Page last updated at 02:14 GMT, Wednesday, 20 May 2009 03:14 UK

Swine flu vaccine appeal to firms

UN leaders meet representatives of pharmaceutical companies in Geneva, 19 May
The WHO accepts that not enough vaccines can be produced for everyone

The World Health Organization has urged pharmaceutical companies to reserve part of their swine flu vaccines for poor countries.

The UN body is asking firms to donate at least 10% of production or to offer reduced prices for poor countries, which may lose out if demand soars.

Six out of 30 leading vaccine producers who met UN chief Ban Ki-moon in Geneva agreed to donate 10%.

Mr Ban said that the world must remain vigilant over the H1N1 virus.

"We may be in a grace period with H1N1 but we are still in the danger zone," he told reporters.

The WHO has confirmed nearly 10,000 swine flu cases in 40 countries.

The new virus is known to have killed 79 people, the vast majority of them in Mexico, where it was first reported.

Health ministers from around the world are in Geneva for the WHO's annual assembly, where they are discussing how to tackle the outbreak.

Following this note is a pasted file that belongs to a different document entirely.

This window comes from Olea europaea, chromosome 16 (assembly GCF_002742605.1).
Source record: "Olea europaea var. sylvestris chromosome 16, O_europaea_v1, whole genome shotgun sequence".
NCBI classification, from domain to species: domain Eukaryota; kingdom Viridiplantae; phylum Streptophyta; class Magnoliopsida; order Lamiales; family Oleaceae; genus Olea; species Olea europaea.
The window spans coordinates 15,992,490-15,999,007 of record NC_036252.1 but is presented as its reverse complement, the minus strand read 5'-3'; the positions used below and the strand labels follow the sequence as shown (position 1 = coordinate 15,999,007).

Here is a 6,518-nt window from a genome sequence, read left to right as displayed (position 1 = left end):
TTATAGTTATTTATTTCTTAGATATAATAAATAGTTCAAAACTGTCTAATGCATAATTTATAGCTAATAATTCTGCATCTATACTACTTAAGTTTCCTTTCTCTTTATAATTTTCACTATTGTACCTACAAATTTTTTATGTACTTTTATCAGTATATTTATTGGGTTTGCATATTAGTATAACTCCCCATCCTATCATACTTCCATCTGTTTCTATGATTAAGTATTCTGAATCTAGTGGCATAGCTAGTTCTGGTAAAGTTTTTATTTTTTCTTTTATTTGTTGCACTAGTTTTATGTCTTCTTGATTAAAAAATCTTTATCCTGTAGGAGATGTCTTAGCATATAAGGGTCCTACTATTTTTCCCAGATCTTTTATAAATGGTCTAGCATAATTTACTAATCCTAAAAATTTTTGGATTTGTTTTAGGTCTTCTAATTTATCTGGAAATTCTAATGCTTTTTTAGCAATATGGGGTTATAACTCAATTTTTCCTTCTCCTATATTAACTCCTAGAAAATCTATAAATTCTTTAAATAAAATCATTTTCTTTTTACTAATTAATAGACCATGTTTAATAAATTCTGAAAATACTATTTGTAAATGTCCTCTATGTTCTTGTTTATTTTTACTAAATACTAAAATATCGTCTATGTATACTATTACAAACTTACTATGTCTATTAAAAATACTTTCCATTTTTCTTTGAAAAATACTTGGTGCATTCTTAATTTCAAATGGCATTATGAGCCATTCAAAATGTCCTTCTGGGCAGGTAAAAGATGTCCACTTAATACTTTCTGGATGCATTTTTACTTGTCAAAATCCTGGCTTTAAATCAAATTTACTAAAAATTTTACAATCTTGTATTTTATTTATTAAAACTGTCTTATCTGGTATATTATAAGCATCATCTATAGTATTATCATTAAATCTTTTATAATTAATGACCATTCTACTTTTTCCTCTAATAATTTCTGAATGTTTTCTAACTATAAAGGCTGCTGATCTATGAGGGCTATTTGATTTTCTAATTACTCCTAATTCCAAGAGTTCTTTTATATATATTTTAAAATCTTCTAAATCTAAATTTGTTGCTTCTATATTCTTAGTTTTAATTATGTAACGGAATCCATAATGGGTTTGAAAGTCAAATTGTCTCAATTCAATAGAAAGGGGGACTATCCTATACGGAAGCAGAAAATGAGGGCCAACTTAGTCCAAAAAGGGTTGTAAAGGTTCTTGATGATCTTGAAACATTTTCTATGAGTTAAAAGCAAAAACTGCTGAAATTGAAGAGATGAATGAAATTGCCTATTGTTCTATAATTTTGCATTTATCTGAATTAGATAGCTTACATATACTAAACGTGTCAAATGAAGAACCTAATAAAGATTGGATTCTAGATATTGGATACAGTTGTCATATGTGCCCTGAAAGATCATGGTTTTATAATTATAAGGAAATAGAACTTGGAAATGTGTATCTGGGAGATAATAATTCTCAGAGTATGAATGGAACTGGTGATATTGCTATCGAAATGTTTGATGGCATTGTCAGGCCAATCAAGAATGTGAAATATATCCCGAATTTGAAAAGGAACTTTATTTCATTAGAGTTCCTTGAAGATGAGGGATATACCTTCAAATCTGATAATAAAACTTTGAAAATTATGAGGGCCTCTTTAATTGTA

In other developments:

• Japan asked more than 4,000 schools and nurseries in the Osaka area to shut following an outbreak there

• Inmates at a Mexico City prison reportedly rioted over restrictions on visits because of swine flu

• A 44-year-old man diagnosed with H1N1 died in hospital in Missouri

'Serious commitments'

Dr Margaret Chan, the WHO's director-general, said she had received "very serious commitments" when she met the pharmaceutical companies' representatives in Geneva.


Mr Ban said it was essential for vaccine-producers to work with governments in order to avert the worst potential impact of H1N1.

"Partnerships with the private sector are absolutely vital," he said.

Global solidarity in confronting the virus, he said, "must mean that all have access to drugs and vaccines".

Correspondents say the impact of a pandemic, or global epidemic, is expected to be worse in poor countries, where people with other illnesses such as Aids and malaria are more susceptible to swine flu, and national health systems are less able to cope.

Manufacturers will not be able to start making the vaccine until mid-July at the earliest, weeks later than previous predictions, experts told the WHO.

It will then take months to produce the vaccine in large quantities.

The WHO accepts that it would be impossible to produce enough vaccine for all 6.8 billion people on the planet.

Mass production of swine flu vaccines could also affect the manufacture of seasonal flu vaccines.

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